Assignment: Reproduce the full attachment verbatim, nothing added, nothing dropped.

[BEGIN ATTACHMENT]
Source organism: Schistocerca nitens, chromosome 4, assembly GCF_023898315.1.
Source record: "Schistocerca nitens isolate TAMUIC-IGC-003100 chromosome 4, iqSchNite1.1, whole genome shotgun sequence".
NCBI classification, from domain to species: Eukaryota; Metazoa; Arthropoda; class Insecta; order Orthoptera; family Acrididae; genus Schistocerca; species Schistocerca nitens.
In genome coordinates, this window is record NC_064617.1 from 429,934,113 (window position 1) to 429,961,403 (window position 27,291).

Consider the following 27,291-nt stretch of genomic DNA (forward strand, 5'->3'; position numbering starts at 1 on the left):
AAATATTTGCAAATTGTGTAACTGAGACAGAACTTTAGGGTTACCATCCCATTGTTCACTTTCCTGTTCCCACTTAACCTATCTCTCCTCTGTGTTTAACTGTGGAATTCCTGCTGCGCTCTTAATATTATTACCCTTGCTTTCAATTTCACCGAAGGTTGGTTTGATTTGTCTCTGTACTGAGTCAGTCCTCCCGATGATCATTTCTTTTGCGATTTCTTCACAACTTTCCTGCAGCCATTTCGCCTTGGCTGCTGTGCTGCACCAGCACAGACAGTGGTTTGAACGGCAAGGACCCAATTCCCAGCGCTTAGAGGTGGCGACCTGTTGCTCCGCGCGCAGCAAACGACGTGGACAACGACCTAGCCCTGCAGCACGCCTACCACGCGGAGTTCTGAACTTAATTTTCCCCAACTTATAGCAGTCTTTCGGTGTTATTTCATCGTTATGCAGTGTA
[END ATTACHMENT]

Source organism: Schistocerca nitens, chromosome 4, assembly GCF_023898315.1.
Source record: "Schistocerca nitens isolate TAMUIC-IGC-003100 chromosome 4, iqSchNite1.1, whole genome shotgun sequence".
NCBI classification, from domain to species: Eukaryota; Metazoa; Arthropoda; class Insecta; order Orthoptera; family Acrididae; genus Schistocerca; species Schistocerca nitens.
In genome coordinates, this window is record NC_064617.1 from 429,934,113 (window position 1) to 429,961,403 (window position 27,291).

Consider the following 27,291-nt stretch of genomic DNA (forward strand, 5'->3'; position numbering starts at 1 on the left):
AAATATTTGCAAATTGTGTAACTGAGACAGAACTTTAGGGTTACCATCCCATTGTTCACTTTCCTGTTCCCACTTAACCTATCTCTCCTCTGTGTTTAACTGTGGAATTCCTGCTGCGCTCTTAATATTATTACCCTTGCTTTCAATTTCACCGAAGGTTGGTTTGATTTGTCTCTGTACTGAGTCAGTCCTCCCGATGATCATTTCTTTTGCGATTTCTTCACAACTTTCCTGCAGCCATTTCGCCTTGGCTGCTGTGCTGCACCAGCACAGACAGTGGTTTGAACGGCAAGGACCCAATTCCCAGCGCTTAGAGGTGGCGACCTGTTGCTCCGCGCGCAGCAAACGACGTGGACAACGACCTAGCCCTGCAGCACGCCTACCACGCGGAGTTCTGAACTTAATTTTCCCCAACTTATAGCAGTCTTTCGGTGTTATTTCATCGTTATGCAGTGTA